July 22, 2015

Iran Tracker Blog: Khamenei has his own tough sell on the nuke deal

Supreme Leader Ayatollah Ali Khamenei is still holding back from fully endorsing last week’s announced Iran deal: the Joint Comprehensive Plan of Action (JCPOA). His reticence is smart and to be expected. Khamenei must appear above the fray of Iran’s internal politics while in reality he is intimately involved in their orchestration. We would not be on the cusp of finalizing a deal if the Supreme Leader had not been comfortable, even pleased, with the negotiations’ results.

Iran’s Supreme Leader Ayatollah Ali Khamenei meets with Iraq’s Prime Minister Nuri al-Maliki in Tehran October 18, 2010. (Reuters/Khamenei.ir)

However, the Vienna compact with the P5 + 1 still causes Khamenei several domestic headaches. First, the deal is not done. The agreement must overcome US congressional opposition and likely divergent interpretations over its terms and its implementation with the P5+1 and the International Atomic Energy Association (IAEA). The Supreme Leader does not want to be seen as captaining a ship that might still sink. (That is what President Hassan Rouhani is for!) Khamenei’s office argued as much on the Ayatollah’s official website over the past weekend, quoting the Ninth Imam (Imam Javad) that “Revealing something before it is finalized will lead to its decline.”

Second, the agreement has crossed many of the red lines Khamenei articulated over the course of negotiations—from centrifuge numbers, to phased sanctions relief, to allowing military inspections. President Obama and Secretary Kerry face a similar challenge in Washington (for example, having to explain what happened to only accepting “anytime, anywhere” inspections of Tehran’s nuclear sites). The agreement’s defenders in Tehran, such as President Rouhani, Ali Akbar Velayati, and the head of Iran’s nuclear program Ali Akbar Salehi, have flatly denied they caved on the Supreme Leader’s redlines. Skeptical elites—who can, after all, read—find this argument unconvincing.

Major General Ali Jafari, the Islamic Revolutionary Guard Corps (IRGC) Commander, has most forcefully raised concerns about crossed lines:

"Some of the things that were contained in the draft were particularly contrary to—and in violation of—the Islamic Republic of Iran’s red lines, especially regarding armament capabilities, and we will never accept them."

Leading hardline commentator Hossein Shariatmadari, who is considered close to Khamenei, even claimed, “It is impossible that our Supreme Leader agrees with a deal that has crossed the red lines. The leader would not ask for the deal to be examined carefully if he had already endorsed it.”

Third, the fact that the agreement partially retained the conventional arms embargo (for five years) and ballistic missile restrictions (for eight years), rather than lift them entirely, re-ignited Iran’s fears of appearing susceptible to Western military coercion. Senior Iranian leaders want to make it very clear that nothing in the JCPOA will compromise Iran’s ability to build and deploy the missiles and other armaments the Islamic Republic needs to defend itself. Defense Minister Dehghan asserted Tehran’s ballistic missile program would move forward, and the Ministry of Foreign Affairs issued a statement claiming missiles were outside the purview of the UN Security Council and its resolutions.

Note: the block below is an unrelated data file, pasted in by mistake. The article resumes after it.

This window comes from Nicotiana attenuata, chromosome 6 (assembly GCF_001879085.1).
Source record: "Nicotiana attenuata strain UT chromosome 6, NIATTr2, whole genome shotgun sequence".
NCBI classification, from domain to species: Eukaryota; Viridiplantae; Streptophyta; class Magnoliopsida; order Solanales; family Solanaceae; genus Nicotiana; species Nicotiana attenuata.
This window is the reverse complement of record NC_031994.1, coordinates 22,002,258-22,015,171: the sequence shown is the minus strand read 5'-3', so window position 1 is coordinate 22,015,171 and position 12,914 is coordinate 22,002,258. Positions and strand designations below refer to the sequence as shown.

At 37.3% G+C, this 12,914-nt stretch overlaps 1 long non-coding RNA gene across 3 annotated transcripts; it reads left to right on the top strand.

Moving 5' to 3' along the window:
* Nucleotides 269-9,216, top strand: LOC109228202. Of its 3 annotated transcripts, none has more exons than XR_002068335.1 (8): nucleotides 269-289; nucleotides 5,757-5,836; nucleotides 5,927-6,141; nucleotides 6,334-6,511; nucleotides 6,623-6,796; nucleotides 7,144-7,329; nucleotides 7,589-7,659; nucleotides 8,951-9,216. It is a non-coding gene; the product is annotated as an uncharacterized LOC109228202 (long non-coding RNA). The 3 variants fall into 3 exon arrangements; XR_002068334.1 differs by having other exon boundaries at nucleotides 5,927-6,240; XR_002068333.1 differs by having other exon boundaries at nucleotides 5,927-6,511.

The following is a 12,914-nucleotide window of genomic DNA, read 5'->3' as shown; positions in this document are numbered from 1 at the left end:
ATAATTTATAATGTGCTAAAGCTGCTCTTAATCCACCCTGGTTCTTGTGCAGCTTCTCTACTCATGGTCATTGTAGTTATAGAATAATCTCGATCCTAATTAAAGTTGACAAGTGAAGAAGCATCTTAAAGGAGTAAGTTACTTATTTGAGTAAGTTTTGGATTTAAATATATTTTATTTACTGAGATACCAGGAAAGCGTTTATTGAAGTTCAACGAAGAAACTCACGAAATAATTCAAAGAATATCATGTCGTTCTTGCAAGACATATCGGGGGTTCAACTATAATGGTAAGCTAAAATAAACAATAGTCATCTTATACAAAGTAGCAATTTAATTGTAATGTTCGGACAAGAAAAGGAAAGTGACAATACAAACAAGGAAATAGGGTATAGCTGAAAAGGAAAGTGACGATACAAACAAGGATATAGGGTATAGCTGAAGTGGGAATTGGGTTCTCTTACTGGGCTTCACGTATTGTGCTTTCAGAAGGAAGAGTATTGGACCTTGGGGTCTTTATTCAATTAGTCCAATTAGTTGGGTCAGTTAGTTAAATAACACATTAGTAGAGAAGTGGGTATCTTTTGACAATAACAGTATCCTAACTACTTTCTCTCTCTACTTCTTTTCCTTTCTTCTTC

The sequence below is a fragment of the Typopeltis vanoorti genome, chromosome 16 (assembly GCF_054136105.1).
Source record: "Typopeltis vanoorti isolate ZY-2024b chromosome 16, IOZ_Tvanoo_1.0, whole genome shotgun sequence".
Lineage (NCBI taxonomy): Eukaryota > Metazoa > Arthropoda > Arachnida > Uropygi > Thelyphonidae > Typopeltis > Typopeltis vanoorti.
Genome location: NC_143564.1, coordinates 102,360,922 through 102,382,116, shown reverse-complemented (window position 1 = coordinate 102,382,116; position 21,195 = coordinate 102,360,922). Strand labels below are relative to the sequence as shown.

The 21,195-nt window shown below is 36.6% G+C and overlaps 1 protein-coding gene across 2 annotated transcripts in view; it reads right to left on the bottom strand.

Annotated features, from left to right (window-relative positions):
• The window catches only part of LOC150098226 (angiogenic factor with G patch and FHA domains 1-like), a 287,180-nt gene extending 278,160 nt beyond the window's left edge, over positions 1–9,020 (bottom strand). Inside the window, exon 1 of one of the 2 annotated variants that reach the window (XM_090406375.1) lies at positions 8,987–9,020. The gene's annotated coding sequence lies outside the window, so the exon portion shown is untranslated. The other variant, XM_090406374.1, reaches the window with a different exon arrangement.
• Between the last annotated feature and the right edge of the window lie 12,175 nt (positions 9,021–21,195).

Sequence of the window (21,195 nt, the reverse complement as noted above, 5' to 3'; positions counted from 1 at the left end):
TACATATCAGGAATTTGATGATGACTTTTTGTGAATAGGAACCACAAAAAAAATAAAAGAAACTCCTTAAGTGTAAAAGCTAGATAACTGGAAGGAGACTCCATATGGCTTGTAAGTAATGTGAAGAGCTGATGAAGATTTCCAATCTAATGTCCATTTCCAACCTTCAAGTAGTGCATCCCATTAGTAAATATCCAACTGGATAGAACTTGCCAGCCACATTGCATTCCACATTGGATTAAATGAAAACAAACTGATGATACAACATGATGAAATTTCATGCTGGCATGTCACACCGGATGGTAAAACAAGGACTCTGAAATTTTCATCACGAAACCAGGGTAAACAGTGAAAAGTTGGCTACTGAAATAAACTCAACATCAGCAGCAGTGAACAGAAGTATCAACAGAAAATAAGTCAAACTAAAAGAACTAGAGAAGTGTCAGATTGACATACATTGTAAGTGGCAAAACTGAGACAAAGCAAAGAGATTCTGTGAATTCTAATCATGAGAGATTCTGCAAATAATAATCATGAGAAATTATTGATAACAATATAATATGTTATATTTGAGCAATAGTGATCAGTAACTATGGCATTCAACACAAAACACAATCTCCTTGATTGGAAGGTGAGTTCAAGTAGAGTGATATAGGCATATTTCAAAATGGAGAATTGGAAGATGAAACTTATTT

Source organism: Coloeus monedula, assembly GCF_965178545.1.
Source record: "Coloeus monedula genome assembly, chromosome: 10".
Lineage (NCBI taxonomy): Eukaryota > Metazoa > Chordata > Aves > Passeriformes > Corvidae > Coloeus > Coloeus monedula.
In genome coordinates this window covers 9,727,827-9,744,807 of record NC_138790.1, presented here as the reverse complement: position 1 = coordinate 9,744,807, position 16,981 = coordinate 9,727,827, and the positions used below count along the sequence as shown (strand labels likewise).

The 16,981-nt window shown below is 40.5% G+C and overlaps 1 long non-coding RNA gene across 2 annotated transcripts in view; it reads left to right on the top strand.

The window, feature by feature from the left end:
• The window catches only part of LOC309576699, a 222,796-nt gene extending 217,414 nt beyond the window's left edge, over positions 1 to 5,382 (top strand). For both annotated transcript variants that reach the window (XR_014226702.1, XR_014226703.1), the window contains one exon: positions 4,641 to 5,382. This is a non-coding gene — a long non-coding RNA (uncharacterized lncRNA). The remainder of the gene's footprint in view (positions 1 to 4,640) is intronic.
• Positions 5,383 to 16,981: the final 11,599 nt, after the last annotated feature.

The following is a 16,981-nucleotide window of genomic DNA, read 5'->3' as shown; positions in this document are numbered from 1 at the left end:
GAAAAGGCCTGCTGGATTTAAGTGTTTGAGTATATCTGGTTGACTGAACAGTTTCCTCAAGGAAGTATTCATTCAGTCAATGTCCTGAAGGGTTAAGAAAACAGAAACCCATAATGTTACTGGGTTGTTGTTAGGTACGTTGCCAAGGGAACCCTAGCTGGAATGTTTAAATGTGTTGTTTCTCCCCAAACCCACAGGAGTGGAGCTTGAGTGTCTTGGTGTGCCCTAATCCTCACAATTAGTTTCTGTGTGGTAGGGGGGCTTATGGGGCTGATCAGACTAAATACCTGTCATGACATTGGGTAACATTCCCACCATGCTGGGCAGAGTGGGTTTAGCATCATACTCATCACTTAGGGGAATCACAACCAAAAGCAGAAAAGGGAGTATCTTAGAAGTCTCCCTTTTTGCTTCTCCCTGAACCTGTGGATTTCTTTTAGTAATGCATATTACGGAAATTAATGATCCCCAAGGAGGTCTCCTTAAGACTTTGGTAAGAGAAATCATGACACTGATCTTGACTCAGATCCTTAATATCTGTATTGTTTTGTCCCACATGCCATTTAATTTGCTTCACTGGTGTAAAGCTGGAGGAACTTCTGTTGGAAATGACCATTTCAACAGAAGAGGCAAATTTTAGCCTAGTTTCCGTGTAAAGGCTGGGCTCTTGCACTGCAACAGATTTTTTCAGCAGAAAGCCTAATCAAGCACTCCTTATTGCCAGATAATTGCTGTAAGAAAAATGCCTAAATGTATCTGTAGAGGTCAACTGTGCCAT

Further, in selling the deal to Iran’s parliament, Foreign Minister Javad Zarif went so far as to argue the country can ignore the remaining arms and missile restrictions in the agreement.

"[Possessing] ballistic missiles doesn’t violate the JCPOA…it is a violation of a paragraph in the annex of the [UNSC] Resolution 2231 which is non-binding…this paragraph [of the annex] speaks about missiles with nuclear warheads capability and since we don’t design any of our missiles for carrying nuclear weapons, this paragraph is not related to us at all."

It will be interesting to see how the United States and the other P5+1 members square the circle on this one.

Fourth, Khamenei needs to temper rising expectations of a new openness to the West after the deal, especially any potentially cooperative relationship with the United States on other issues:

"Our policies towards the arrogant American government will not change in any way…The policies of America in the region are 180 degrees opposed to the policies of the Islamic Republic…Whether the agreement is accepted or not, we will not stop supporting our regional allies; the oppressed Palestinian nation, the oppressed people of Yemen, the nation and government of Syria, the nation and Iraq government, the oppressed Bahrain people, the resistance in Lebanon and Palestine; we will always support them."

However, the Supreme Leader is eager to demonstrate Iran is open for business. Since the nuclear agreement was signed, new business ventures have been announced and long languishing economic projects with Russia and India revived. This week Germany even sent a 60-person trade delegation to meet with President Rouhani, as well as Iranian business and political leaders. Germany’s Vice Chancellor and Minister for Economic Affairs Sigmar Gabriel led the delegation, which included representatives from Volkswagen and Daimler.

Khamenei has shown no indication that he is about to pull back from the JCPOA. He is just being very careful in guiding this ship into port. Like President Obama, he is well positioned to override his domestic opposition and ram the deal through. The ayatollah just has a savvier exit strategy than the White House, should he need it.